The Common Law and Civil Law Traditions, from The Robbins Collection, School of Law (Boalt Hall), University of California at Berkley
Speaking only for myself as a paralegal, I didn’t get a course on the common law and it’s origins in paralegal school. I was fortunate enough to audit the Legal History course at a nearby law school taught my then boss, the Hon. Marian P. Opala, while he was a Justice at the Oklahoma Supreme Court. I remember being grateful that I did not have to complete the tough major exercise for the course! If you have an interest in researching, writing, and reading the law, you will enjoy it more with an understanding of common law, where it came from, how it evolved, and what it means today. Happy reading! -CCE
Most nations today follow one of two major legal traditions: common law or civil law. The common law tradition emerged in England during the Middle Ages and was applied within British colonies across continents. The civil law tradition developed in continental Europe at the same time and was applied in the colonies of European imperial powers such as Spain and Portugal. Civil law was also adopted in the nineteenth and twentieth centuries by countries formerly possessing distinctive legal traditions, such as Russia and Japan, that sought to reform their legal systems in order to gain economic and political power comparable to that of Western European nation-states.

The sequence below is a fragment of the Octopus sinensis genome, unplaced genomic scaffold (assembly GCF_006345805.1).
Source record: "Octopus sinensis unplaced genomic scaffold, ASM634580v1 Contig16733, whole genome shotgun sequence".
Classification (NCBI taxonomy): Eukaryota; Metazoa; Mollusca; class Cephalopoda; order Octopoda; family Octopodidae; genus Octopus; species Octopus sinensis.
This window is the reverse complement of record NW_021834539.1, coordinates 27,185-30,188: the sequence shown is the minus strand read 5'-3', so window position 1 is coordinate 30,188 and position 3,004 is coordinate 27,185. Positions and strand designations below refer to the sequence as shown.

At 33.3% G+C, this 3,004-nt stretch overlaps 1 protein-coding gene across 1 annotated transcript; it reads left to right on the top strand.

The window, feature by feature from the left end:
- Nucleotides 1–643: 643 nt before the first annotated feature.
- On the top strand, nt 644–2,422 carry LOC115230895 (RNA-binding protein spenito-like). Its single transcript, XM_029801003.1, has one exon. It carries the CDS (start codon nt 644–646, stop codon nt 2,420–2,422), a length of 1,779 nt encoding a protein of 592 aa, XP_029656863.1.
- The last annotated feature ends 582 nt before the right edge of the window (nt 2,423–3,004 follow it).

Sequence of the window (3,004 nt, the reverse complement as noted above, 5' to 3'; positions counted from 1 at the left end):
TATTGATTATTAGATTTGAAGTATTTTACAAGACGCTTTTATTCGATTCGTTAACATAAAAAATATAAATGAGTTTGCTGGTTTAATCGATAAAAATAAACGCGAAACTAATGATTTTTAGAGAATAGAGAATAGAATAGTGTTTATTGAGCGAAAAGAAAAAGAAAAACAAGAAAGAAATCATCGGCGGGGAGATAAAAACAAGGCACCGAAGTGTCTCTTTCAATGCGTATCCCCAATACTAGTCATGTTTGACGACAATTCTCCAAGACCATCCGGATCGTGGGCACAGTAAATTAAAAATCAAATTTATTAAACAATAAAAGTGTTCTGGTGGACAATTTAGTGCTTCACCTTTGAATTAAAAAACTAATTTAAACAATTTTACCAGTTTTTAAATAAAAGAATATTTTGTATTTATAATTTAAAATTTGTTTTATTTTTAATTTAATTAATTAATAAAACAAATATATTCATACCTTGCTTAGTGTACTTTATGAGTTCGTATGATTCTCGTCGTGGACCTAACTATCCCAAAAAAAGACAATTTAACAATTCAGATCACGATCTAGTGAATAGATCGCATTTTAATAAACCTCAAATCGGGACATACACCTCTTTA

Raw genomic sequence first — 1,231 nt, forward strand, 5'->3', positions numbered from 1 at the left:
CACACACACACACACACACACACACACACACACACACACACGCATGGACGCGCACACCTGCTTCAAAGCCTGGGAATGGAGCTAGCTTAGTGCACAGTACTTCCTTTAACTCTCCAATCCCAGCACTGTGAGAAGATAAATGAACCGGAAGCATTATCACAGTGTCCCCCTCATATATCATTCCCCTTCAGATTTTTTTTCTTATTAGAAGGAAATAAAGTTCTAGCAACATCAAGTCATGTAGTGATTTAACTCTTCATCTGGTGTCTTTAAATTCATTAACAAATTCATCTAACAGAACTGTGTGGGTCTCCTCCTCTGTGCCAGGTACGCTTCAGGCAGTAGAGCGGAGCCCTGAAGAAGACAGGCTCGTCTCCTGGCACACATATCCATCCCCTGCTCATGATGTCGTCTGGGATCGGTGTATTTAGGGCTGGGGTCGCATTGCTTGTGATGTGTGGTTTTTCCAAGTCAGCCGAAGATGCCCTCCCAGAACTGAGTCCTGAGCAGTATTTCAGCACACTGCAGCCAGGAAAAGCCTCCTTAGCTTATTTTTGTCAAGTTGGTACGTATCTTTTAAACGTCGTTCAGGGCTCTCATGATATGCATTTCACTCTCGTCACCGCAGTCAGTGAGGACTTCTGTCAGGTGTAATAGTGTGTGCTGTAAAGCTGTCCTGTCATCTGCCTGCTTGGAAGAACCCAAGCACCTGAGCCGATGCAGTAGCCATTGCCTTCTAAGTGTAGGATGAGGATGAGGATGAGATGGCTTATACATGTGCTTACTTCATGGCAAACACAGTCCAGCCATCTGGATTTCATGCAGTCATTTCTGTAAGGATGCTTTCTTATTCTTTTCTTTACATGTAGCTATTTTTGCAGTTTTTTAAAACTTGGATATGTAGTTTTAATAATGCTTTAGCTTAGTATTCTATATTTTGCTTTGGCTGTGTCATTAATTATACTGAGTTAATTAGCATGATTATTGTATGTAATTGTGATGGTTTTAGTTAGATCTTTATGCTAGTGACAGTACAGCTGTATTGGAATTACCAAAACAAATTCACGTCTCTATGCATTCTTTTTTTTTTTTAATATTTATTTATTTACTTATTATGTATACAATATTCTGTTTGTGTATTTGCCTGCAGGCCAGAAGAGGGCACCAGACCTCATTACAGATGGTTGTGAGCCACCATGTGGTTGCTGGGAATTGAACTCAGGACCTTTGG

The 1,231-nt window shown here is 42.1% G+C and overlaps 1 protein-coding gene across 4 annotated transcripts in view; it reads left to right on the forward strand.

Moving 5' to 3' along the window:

To an American familiar with the terminology and process of our legal system, which is based on English common law, civil law systems can be unfamiliar and confusing. Even though England had many profound cultural ties to the rest of Europe in the Middle Ages, its legal tradition developed differently from that of the continent for a number of historical reasons, and one of the most fundamental ways in which they diverged was in the establishment of judicial decisions as the basis of common law and legislative decisions as the basis of civil law. Before looking at the history, let’s examine briefly what this means. . . .